RNC Paying Donald Trump's Legal Bills Reveals GOP Remains Hitched to Former President

The Republican National Committee (RNC) is paying for some of President Donald Trump's personal legal bills in a clear indication that the party remains tied to their 2020 presidential candidate.

In October, the RNC made two payments totaling $121,670 to the law firm of attorney Ronald Fischetti, who was hired by Trump in April amid investigations into the former president's business dealings in New York.

Manhattan District Attorney Cyrus Vance and New York Attorney General Letitia James, who are both Democrats, have been investigating the Trump Organization and are probing some of the company's property valuations.

Trump retained Fischetti in light of the investigations. He is a veteran defense attorney.

The former president hasn't been accused of wrongdoing.

The Washington Post reported on Monday that the Republican Party's executive committee approved the payments in recent weeks, though requests were made in early summer.

The newspaper cited "a person with direct knowledge of the payments."

The RNC's decision to cover some of Trump's personal legal bills will be seen as an indication that the GOP is still hitched to the former president, and a Republican Party statement to the Post appeared to confirm this.

"As a leader of our party, defending President Trump and his record of achievement is critical to the GOP," the party said. "It is entirely appropriate for the RNC to continue assisting in fighting back against the Democrats' never ending witch hunt and attacks on him."

Trump has no official status within the Republican Party and isn't currently an elected official, but he remains the de facto leader of the GOP and has continued to offer endorsements to some Republican candidates.

A series of polls has also shown that Republican voters still favor Trump as the party's candidate for the 2024 nomination, while the former president has repeatedly hinted at another White House run.

Though he may face opponents for the party's nomination including former Vice President Mike Pence, former New Jersey Governor Chris Christie and Florida Governor Ron DeSantis, Trump is the candidate to beat.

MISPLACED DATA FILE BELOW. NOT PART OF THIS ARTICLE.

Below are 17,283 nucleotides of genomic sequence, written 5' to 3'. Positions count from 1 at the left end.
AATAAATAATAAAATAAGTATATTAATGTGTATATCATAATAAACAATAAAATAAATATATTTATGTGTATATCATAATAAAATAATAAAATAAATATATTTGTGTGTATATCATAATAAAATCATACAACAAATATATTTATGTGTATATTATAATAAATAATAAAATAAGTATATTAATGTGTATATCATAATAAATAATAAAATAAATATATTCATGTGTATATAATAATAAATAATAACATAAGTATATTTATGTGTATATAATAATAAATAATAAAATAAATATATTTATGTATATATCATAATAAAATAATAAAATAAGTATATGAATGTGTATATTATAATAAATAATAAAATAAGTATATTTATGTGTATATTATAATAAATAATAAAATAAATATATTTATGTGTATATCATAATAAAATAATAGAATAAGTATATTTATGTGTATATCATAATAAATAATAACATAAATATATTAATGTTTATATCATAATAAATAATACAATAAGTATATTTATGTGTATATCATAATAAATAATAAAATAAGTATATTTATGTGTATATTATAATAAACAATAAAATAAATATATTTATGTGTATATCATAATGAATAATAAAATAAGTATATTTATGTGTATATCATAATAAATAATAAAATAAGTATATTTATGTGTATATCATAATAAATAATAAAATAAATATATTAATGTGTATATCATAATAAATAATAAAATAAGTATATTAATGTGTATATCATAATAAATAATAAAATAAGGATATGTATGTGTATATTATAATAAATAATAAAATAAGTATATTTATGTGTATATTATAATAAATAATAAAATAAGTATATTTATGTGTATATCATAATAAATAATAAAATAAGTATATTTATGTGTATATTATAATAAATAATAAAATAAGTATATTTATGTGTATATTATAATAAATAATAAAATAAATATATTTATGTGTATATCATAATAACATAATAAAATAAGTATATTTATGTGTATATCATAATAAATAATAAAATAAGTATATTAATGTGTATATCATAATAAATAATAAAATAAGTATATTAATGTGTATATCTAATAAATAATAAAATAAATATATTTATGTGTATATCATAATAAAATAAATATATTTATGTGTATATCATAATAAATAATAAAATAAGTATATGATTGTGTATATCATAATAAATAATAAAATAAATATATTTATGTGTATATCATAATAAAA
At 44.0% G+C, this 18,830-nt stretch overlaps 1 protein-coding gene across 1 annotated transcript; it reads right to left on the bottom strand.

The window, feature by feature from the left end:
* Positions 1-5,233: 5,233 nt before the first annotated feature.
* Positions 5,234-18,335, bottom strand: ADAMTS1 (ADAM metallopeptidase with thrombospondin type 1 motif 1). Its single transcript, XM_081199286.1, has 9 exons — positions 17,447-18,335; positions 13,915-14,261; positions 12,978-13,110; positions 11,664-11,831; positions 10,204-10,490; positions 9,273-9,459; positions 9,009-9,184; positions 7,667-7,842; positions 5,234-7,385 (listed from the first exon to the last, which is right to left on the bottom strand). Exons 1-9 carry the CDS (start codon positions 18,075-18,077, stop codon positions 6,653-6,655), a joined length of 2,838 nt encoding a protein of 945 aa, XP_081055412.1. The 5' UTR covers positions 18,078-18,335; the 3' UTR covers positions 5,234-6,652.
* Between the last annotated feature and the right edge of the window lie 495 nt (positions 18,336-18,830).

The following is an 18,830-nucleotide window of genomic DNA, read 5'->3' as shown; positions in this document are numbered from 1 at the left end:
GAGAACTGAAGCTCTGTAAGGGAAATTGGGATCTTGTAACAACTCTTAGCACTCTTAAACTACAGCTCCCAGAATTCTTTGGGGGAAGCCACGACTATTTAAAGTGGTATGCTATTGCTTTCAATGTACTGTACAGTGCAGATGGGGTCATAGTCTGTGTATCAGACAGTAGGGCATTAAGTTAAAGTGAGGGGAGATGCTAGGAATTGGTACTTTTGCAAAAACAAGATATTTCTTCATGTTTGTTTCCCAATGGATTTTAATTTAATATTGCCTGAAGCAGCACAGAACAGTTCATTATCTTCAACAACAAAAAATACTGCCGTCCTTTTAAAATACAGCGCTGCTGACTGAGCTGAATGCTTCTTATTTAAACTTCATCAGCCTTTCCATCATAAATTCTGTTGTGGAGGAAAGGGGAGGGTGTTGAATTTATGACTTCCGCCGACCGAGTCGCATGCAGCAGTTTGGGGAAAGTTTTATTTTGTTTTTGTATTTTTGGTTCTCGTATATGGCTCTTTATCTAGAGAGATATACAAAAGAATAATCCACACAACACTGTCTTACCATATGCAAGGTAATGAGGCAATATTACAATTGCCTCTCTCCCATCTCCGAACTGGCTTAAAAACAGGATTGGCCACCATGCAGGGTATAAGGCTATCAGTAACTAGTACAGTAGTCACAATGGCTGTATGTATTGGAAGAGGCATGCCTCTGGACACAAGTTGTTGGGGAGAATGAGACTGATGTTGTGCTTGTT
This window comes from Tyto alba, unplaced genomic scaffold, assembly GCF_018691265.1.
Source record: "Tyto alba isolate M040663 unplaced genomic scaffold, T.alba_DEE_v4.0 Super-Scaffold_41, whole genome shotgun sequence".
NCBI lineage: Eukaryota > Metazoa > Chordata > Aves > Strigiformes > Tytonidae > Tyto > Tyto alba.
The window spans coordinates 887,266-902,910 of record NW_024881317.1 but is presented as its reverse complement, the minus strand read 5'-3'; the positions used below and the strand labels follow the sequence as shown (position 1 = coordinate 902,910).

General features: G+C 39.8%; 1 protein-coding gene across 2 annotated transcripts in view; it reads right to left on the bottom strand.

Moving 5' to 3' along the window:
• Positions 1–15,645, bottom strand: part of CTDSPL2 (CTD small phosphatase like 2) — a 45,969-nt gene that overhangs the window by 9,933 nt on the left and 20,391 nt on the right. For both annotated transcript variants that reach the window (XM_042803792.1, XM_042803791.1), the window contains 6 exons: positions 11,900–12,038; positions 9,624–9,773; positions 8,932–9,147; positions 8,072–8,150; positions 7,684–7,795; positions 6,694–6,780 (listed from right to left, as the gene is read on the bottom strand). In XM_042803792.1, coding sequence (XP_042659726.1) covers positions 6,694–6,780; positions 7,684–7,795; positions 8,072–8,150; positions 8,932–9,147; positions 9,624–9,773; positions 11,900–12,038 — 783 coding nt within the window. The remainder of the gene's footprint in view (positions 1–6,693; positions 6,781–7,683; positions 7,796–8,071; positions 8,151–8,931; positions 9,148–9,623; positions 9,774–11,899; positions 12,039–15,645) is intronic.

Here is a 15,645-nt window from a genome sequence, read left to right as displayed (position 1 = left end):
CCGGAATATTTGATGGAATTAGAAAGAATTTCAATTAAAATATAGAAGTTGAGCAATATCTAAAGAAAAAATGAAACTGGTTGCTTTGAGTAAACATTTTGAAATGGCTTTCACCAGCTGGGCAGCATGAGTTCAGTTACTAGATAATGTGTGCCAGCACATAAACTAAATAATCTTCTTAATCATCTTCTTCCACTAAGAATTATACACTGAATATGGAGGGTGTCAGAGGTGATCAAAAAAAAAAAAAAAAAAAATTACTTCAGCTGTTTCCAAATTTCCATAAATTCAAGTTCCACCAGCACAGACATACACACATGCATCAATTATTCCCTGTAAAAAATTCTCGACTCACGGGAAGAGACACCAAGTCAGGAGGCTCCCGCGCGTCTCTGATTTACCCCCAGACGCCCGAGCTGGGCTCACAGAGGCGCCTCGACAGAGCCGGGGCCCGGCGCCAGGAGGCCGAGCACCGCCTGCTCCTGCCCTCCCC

Some Republicans have tried to distance themselves from the former president, with Senate Minority Leader Mitch McConnell repeatedly urging his party to move on from the 2020 election.

However, Trump remains a powerful force in the GOP and his continued claims of voter fraud in the election have found support with many of the party's elected officials.

Even those GOP candidates who've maintained their distance from Trump have found the former president tying himself to them. Virginia governor-elect Glenn Youngkin kept Trump at arm's length and the former president didn't campaign for him in person.

Nonetheless, Trump publicly claimed Youngkin's victory was down to his own supporters and touted his role in the governor's race.

Continuing Role and Influence

The RNC's willingness to pay some of Trump's legal bills is likely an indication of his continuing role and influence.

Trump spokesperson Taylor Budowich issued a statement to The Washington Post saying: "The RNC is our important partner in advancing America First policies and fighting back against the endless witch hunts."

"The Democrats have become obsessed with weaponizing their offices against President Trump, which is a complete abandonment of their Constitutional obligations," Budowich said.

Former Trump Organization Chief Financial Officer Allen Weisselberg was indicted in July on 15 counts, including grand larceny, related to an alleged 15-year scheme of tax evasion. The Trump Organization was similarly indicted on 15 counts and both Weisselberg and the company have entered not guilty pleas.

The Washington Post also reported that the RNC is not paying for other Trump legal bills, including challenges to the House of Representatives Select Committee investigating the events of January 6.

The former president has said the New York investigations are politically motivated.

Letitia James has insisted her investigation into the Trump Organization isn't driven by politics, telling Bloomberg in January: "I took a solemn oath to follow the law." James recently announced a run for governor.

Vance is retiring as Manhattan DA at the end of the year and will be succeeded by the recently elected Alvin Bragg, also a Democrat, who will take over his investigations.

Trump Prepares to Speak at a Rally
Former U.S. President Donald Trump prepares to speak at the Rally To Protect Our Elections conference on July 24, 2021, in Phoenix, Arizona. The Republican National Committee is paying for some of Trump's personal legal bills. Brandon Bell/Getty Images